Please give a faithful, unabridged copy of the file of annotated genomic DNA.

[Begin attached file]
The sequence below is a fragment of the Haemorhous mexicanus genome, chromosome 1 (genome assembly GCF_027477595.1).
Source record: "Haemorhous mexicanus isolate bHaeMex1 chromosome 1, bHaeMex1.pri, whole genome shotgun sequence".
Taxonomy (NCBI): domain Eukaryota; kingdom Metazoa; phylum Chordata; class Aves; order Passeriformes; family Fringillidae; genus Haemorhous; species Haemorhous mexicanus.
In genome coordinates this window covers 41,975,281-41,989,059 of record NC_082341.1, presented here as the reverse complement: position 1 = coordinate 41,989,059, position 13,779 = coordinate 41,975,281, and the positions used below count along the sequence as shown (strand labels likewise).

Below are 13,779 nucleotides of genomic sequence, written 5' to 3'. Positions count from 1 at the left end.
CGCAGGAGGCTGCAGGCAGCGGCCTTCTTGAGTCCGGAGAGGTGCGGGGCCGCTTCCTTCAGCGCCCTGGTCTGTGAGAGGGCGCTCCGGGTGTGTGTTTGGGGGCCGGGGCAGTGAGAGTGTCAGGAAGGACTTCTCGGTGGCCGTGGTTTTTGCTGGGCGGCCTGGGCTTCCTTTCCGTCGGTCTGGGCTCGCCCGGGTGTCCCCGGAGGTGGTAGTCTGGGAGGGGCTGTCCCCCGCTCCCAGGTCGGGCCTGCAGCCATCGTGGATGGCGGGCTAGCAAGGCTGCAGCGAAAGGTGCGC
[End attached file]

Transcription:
The sequence below is a fragment of the Haemorhous mexicanus genome, chromosome 1 (genome assembly GCF_027477595.1).
Source record: "Haemorhous mexicanus isolate bHaeMex1 chromosome 1, bHaeMex1.pri, whole genome shotgun sequence".
Taxonomy (NCBI): domain Eukaryota; kingdom Metazoa; phylum Chordata; class Aves; order Passeriformes; family Fringillidae; genus Haemorhous; species Haemorhous mexicanus.
In genome coordinates this window covers 41,975,281-41,989,059 of record NC_082341.1, presented here as the reverse complement: position 1 = coordinate 41,989,059, position 13,779 = coordinate 41,975,281, and the positions used below count along the sequence as shown (strand labels likewise).

Below are 13,779 nucleotides of genomic sequence, written 5' to 3'. Positions count from 1 at the left end.
CGCAGGAGGCTGCAGGCAGCGGCCTTCTTGAGTCCGGAGAGGTGCGGGGCCGCTTCCTTCAGCGCCCTGGTCTGTGAGAGGGCGCTCCGGGTGTGTGTTTGGGGGCCGGGGCAGTGAGAGTGTCAGGAAGGACTTCTCGGTGGCCGTGGTTTTTGCTGGGCGGCCTGGGCTTCCTTTCCGTCGGTCTGGGCTCGCCCGGGTGTCCCCGGAGGTGGTAGTCTGGGAGGGGCTGTCCCCCGCTCCCAGGTCGGGCCTGCAGCCATCGTGGATGGCGGGCTAGCAAGGCTGCAGCGAAAGGTGCGC